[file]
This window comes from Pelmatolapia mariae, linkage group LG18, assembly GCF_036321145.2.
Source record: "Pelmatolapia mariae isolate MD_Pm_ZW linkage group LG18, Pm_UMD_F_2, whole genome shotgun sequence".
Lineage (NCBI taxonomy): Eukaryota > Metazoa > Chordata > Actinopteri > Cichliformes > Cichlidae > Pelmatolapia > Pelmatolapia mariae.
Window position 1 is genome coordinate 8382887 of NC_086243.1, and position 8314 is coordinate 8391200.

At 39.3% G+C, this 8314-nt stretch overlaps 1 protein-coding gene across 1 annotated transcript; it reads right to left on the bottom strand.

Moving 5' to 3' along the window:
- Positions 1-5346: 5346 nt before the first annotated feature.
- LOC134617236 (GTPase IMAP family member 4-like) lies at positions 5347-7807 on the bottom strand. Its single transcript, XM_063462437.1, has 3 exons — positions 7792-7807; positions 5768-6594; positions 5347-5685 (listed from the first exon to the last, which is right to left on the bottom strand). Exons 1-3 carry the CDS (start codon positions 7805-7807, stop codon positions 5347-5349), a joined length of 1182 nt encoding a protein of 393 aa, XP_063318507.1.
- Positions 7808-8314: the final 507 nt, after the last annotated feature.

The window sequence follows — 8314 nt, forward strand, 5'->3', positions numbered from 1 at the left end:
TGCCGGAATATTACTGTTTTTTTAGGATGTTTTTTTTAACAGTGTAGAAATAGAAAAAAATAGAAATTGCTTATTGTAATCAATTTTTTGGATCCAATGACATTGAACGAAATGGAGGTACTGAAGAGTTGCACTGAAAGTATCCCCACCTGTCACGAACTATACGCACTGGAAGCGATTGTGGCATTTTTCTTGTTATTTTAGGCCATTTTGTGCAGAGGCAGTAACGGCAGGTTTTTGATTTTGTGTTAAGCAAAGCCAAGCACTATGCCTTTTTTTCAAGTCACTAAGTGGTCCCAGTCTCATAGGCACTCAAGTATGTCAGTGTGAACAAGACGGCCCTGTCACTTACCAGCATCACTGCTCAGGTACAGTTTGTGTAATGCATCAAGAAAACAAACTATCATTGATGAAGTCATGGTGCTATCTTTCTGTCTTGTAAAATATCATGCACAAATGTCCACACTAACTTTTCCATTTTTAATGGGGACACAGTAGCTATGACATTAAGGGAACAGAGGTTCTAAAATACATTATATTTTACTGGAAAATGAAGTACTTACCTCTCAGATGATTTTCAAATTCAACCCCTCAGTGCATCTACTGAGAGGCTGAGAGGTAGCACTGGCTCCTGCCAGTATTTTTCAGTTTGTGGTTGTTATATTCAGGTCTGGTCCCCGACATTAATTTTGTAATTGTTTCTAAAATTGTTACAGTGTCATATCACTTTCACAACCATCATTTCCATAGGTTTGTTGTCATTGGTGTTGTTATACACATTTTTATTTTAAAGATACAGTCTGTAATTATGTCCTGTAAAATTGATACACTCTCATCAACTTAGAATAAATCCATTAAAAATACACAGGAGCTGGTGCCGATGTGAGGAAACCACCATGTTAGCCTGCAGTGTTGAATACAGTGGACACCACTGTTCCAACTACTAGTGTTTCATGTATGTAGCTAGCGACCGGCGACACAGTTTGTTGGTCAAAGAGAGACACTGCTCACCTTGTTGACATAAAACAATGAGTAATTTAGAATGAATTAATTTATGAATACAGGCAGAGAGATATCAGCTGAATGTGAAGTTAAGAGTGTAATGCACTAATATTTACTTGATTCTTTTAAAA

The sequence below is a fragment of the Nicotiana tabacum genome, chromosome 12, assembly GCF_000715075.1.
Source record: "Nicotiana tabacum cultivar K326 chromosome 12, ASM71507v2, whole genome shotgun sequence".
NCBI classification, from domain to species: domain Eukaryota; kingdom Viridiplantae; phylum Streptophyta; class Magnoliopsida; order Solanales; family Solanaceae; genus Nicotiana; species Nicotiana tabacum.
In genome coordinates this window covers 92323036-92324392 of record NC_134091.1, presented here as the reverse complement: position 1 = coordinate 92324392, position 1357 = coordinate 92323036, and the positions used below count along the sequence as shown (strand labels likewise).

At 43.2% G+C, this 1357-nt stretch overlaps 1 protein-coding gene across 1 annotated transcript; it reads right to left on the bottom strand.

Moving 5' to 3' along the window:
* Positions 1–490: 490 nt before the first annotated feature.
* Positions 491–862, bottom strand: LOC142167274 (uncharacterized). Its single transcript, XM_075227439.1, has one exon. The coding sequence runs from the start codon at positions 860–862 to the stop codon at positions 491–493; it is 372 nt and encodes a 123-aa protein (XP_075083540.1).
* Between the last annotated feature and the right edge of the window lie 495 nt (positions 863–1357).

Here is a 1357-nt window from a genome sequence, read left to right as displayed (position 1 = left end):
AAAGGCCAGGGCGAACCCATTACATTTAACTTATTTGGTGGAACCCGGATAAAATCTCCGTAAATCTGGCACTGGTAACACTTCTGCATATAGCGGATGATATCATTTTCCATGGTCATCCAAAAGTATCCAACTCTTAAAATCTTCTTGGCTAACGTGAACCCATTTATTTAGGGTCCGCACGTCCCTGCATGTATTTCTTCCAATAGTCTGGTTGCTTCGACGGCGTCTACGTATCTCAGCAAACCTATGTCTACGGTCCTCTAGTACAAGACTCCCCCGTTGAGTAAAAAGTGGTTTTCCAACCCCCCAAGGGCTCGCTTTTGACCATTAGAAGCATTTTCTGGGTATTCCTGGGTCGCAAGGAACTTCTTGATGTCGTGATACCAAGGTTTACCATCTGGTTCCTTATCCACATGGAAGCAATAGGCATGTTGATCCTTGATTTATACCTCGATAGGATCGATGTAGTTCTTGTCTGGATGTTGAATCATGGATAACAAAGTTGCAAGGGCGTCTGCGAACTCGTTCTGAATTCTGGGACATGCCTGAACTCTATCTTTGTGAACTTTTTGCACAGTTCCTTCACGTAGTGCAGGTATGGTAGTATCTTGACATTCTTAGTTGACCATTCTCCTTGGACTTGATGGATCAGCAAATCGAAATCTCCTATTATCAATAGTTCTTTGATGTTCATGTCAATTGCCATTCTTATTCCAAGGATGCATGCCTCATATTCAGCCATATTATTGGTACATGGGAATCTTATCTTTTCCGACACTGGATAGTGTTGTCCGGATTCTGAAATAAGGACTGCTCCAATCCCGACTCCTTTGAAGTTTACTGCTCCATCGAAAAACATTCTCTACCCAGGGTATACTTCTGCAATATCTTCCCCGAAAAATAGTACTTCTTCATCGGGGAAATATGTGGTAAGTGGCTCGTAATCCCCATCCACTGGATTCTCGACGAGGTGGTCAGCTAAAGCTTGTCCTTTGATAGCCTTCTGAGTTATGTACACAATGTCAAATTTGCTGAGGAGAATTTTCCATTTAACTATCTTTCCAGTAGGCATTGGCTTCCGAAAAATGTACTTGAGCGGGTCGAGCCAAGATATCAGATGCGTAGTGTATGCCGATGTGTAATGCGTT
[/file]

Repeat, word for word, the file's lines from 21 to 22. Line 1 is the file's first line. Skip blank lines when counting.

Here is a 1357-nt window from a genome sequence, read left to right as displayed (position 1 = left end):
AAAGGCCAGGGCGAACCCATTACATTTAACTTATTTGGTGGAACCCGGATAAAATCTCCGTAAATCTGGCACTGGTAACACTTCTGCATATAGCGGATGATATCATTTTCCATGGTCATCCAAAAGTATCCAACTCTTAAAATCTTCTTGGCTAACGTGAACCCATTTATTTAGGGTCCGCACGTCCCTGCATGTATTTCTTCCAATAGTCTGGTTGCTTCGACGGCGTCTACGTATCTCAGCAAACCTATGTCTACGGTCCTCTAGTACAAGACTCCCCCGTTGAGTAAAAAGTGGTTTTCCAACCCCCCAAGGGCTCGCTTTTGACCATTAGAAGCATTTTCTGGGTATTCCTGGGTCGCAAGGAACTTCTTGATGTCGTGATACCAAGGTTTACCATCTGGTTCCTTATCCACATGGAAGCAATAGGCATGTTGATCCTTGATTTATACCTCGATAGGATCGATGTAGTTCTTGTCTGGATGTTGAATCATGGATAACAAAGTTGCAAGGGCGTCTGCGAACTCGTTCTGAATTCTGGGACATGCCTGAACTCTATCTTTGTGAACTTTTTGCACAGTTCCTTCACGTAGTGCAGGTATGGTAGTATCTTGACATTCTTAGTTGACCATTCTCCTTGGACTTGATGGATCAGCAAATCGAAATCTCCTATTATCAATAGTTCTTTGATGTTCATGTCAATTGCCATTCTTATTCCAAGGATGCATGCCTCATATTCAGCCATATTATTGGTACATGGGAATCTTATCTTTTCCGACACTGGATAGTGTTGTCCGGATTCTGAAATAAGGACTGCTCCAATCCCGACTCCTTTGAAGTTTACTGCTCCATCGAAAAACATTCTCTACCCAGGGTATACTTCTGCAATATCTTCCCCGAAAAATAGTACTTCTTCATCGGGGAAATATGTGGTAAGTGGCTCGTAATCCCCATCCACTGGATTCTCGACGAGGTGGTCAGCTAAAGCTTGTCCTTTGATAGCCTTCTGAGTTATGTACACAATGTCAAATTTGCTGAGGAGAATTTTCCATTTAACTATCTTTCCAGTAGGCATTGGCTTCCGAAAAATGTACTTGAGCGGGTCGAGCCAAGATATCAGATGCGTAGTGTATGCCGATGTGTAATGCGTT